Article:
In spite of these partially negative implications, the advantages of customer-oriented individualisation of the product range in mechanical engineering outweigh the disadvantages. This is due to the fact that the appropriate overall arrangement of sensors, actuators, and other machine control components, as well as the interconnection of the functions and processes based on them, are absolute OEM domains. They alone hold comprehensive system competence here. These are the key assets they can leverage to their advantage.

Drive technology: There are similar significant and far-reaching shifts here. While know-how was at the core of mechanical development in the past, in recent decades it has migrated almost entirely to software departments or electrical design. Due to the enormous increase in performance of the technologies for electronic drive controls matched with decreasing prices at the same time, entirely new concepts for machine and production plants have emerged. The function group for the complex control of the motion sequences and related processes also forms a central competence of machine manufacturers.

Specialised Technology Units: It is noticeable that the manufacturers of manufacturing systems are increasingly concentrating on a few technologies in their development activities. The generalist perspective remains with the overall system suppliers, whose know-how resides precisely in the application and connection of technologies. With regard to the question of the right interfaces, however, it is precisely the highly specialised technology units that are of interest. A common, defining aspect of these functional groups is the fact that they are deployed as finished units or aggregates with firmly circumscribed physical and technical functions and precisely defined interfaces. The linking of the units represents the central OEM know-how, not the components used themselves.

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Digitalisation This term is omnipresent in today’s technical literature and other media and comprises many aspects, but applied to interfaces in mechanical engineering, it refers to data transmission technologies. Data transmission in the form of industrial bus systems and as Industrial Ethernet has long been shaped and used by the players in manufacturing technology. The possibilities of cost-effective data connection to higher-level systems up to the cloud with ever greater data throughput and real-time capabilities, however, are genuinely revolutionary in technology terms. These technologies would enable OEMs active in the mechanical and plant engineering sector to reshape their entire business approaches: Different manifestations of these changes are described and designed under the heading of Industrial IoT. All data transmission aspects, including industrial buses and industrial Ethernet, are considered here from the perspective of interfaces as a functional group or functional layer. While the solutions in this area are not part of the OEM’s core competence, they hold the greatest potential for change in today’s manufacturing systems.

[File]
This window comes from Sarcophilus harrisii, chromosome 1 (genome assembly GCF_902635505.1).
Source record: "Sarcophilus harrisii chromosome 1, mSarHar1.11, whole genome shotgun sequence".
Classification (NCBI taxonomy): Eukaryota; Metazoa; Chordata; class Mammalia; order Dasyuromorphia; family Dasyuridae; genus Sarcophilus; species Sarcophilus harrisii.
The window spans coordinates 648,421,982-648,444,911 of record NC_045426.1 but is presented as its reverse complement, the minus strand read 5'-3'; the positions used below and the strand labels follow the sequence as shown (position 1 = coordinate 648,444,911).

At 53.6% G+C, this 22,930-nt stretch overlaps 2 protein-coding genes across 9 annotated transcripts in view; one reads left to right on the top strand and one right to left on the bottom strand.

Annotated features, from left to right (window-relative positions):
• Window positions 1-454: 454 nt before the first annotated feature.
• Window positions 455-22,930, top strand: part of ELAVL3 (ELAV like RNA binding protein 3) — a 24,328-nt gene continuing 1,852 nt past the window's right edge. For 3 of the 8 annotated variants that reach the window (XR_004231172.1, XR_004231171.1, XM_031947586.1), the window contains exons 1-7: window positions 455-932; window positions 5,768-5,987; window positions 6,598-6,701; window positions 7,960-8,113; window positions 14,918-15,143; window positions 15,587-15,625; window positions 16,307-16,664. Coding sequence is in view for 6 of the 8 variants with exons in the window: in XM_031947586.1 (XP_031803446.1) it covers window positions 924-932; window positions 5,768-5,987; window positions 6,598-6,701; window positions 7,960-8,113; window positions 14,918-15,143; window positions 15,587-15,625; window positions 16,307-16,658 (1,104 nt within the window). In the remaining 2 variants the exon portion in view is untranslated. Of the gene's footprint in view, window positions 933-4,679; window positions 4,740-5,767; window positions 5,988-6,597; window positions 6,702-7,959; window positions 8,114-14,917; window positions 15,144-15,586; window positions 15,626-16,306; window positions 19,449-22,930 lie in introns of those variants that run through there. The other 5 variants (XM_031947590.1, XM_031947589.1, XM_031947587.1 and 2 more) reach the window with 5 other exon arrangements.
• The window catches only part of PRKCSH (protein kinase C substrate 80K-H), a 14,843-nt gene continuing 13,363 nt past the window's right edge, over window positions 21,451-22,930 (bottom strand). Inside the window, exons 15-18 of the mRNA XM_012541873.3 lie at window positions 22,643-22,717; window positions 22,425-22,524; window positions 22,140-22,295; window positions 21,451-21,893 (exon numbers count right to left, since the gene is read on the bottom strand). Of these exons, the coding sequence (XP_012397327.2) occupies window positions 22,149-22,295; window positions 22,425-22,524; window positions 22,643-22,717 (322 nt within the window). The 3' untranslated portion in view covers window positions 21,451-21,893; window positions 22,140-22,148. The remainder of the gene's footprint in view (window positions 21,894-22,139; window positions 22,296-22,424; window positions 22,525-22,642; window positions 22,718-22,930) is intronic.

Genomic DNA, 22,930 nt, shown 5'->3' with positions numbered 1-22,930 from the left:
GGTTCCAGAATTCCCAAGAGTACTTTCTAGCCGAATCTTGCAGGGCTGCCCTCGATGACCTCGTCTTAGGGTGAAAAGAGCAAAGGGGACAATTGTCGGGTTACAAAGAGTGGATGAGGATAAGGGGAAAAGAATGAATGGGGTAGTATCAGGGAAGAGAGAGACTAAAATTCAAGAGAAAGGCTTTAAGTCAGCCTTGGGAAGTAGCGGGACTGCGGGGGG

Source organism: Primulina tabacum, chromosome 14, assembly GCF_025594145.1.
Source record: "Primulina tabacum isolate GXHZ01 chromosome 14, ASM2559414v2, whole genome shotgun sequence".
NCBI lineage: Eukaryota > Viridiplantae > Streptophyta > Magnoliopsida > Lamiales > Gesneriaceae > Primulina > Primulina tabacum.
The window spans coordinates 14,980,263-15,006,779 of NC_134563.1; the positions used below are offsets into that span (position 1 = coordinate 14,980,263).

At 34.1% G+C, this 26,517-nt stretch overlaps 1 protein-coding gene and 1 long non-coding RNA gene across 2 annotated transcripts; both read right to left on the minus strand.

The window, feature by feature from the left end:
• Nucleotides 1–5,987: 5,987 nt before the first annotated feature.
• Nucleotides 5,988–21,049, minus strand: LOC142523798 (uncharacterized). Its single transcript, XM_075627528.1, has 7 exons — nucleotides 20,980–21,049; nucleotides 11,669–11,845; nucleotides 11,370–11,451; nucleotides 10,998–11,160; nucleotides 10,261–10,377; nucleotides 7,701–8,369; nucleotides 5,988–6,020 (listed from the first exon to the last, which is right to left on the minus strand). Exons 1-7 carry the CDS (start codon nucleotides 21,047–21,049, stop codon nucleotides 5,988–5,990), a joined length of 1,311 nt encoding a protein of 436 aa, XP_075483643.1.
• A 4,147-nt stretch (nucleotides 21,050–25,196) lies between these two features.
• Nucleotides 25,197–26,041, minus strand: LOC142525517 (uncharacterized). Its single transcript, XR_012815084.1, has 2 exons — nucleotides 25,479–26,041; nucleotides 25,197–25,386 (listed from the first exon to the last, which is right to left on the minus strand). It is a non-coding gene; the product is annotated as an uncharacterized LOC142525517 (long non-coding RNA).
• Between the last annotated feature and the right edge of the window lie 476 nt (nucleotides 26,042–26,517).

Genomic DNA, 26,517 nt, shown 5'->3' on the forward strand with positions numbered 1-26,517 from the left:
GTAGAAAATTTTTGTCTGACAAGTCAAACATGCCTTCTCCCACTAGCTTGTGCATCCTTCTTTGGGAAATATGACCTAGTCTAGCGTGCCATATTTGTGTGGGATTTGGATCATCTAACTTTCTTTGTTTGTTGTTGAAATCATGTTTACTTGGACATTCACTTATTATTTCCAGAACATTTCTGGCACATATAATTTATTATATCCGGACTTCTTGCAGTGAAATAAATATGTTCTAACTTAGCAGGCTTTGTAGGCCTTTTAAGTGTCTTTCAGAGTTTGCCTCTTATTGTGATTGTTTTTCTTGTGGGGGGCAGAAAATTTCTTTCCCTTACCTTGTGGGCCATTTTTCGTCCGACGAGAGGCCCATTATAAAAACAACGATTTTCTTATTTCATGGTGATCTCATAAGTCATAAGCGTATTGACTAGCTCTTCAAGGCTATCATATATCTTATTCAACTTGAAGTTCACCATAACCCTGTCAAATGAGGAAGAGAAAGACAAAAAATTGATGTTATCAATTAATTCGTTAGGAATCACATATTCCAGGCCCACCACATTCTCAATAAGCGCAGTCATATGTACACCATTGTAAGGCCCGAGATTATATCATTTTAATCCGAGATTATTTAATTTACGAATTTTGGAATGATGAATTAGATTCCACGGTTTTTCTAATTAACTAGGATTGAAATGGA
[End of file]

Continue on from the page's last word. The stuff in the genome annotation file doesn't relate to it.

HARTING offers solutions for all electromechanical interfaces required in modern control, drive, HMI, and communication technology for production systems at work in all branches of industry. Based on the analysis of customer applications already realised to date, the following advice for the individualised interfaces of the above-described function groups is derived (see diagram 1, right side).

  1. 1. Generally speaking, it makes sense to use individualised or customer-specific electromechanical interfaces for the functional groups, which largely represent the core OEM know-how.
  2. 2. Customer specific, tailored interfaces are most often used for those modules and aggregates that are developed or manufactured directly by the respective manufacturer. This applies to all degrees of product individualisation in mechanical engineering – from “soft customisation” through the various stages of “hard customisation” to one-of-a-kind productions.
  3. 3. With regard to sensors and actuators, the typical interfaces for the respective industry sector are usually opted for. Trendsetters and innovators, however, do try to set themselves apart from the market by deploying specific, tailor-made interfaces.
  4. 4. When it comes to data interfaces, machine manufacturers rely entirely on standardised solutions. This applies both to the industrial bus and Ethernet connections employed and to all other forms of digital data transmission.

What are the main reasons behind this design of the interfaces?

In terms of data transmission, it is evident that both Industrial Ethernet and bus systems in the manufacturing area and the higher-level data interfaces are subject to tremendous change. The technologies deployed are largely determined by the suppliers of the control components. Therefore, the recommendation for production system OEMs is as :